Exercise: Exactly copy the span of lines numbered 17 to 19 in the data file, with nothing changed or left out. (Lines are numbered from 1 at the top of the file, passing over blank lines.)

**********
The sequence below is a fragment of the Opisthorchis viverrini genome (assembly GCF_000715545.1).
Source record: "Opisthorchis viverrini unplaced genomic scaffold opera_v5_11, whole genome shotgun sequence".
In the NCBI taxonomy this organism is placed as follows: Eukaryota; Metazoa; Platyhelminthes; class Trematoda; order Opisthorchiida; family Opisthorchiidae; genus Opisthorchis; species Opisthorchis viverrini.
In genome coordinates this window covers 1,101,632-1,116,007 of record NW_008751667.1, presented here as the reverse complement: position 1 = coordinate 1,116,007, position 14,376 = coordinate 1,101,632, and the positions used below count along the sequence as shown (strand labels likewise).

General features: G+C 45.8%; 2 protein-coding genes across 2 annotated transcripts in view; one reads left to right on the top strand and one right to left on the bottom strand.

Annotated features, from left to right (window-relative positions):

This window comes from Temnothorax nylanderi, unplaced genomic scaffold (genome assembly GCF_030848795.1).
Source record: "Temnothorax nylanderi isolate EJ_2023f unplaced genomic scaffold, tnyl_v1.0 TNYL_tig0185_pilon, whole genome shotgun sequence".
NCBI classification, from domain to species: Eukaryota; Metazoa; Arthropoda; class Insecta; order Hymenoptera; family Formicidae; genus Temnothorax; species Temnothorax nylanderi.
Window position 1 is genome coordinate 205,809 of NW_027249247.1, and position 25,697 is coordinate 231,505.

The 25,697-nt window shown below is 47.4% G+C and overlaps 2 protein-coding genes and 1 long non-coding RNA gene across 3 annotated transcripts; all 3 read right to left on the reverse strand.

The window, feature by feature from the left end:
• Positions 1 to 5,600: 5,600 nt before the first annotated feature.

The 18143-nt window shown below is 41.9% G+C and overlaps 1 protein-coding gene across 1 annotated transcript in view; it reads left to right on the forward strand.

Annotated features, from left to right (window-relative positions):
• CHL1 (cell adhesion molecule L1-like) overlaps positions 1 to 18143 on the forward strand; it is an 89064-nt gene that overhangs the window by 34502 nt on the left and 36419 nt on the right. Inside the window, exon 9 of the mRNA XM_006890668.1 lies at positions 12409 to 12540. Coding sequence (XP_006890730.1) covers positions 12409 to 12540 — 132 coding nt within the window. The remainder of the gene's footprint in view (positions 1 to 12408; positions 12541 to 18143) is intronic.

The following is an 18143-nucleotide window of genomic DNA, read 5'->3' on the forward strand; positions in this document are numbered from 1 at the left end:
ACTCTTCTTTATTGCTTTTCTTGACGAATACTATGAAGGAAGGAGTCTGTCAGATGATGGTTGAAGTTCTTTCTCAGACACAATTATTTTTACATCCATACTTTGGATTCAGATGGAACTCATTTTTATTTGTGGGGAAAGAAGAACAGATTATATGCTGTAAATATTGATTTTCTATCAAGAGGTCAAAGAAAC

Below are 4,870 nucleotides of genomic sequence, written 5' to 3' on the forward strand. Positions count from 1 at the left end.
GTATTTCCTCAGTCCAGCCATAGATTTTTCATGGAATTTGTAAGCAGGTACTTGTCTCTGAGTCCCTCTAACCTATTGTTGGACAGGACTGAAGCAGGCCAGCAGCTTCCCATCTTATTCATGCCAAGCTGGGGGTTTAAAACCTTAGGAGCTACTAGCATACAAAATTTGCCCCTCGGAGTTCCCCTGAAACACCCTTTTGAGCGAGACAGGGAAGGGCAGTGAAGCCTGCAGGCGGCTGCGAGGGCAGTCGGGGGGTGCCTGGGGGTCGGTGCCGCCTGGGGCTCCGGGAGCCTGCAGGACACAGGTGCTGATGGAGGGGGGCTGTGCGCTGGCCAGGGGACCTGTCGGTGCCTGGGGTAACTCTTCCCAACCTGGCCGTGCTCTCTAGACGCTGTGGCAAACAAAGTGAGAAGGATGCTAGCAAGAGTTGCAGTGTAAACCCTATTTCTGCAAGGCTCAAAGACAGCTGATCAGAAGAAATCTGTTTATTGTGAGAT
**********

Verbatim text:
The following is an 18143-nucleotide window of genomic DNA, read 5'->3' on the forward strand; positions in this document are numbered from 1 at the left end:
ACTCTTCTTTATTGCTTTTCTTGACGAATACTATGAAGGAAGGAGTCTGTCAGATGATGGTTGAAGTTCTTTCTCAGACACAATTATTTTTACATCCATACTTTGGATTCAGATGGAACTCATTTTTATTTGTGGGGAAAGAAGAACAGATTATATGCTGTAAATATTGATTTTCTATCAAGAGGTCAAAGAAAC

Below are 4,870 nucleotides of genomic sequence, written 5' to 3' on the forward strand. Positions count from 1 at the left end.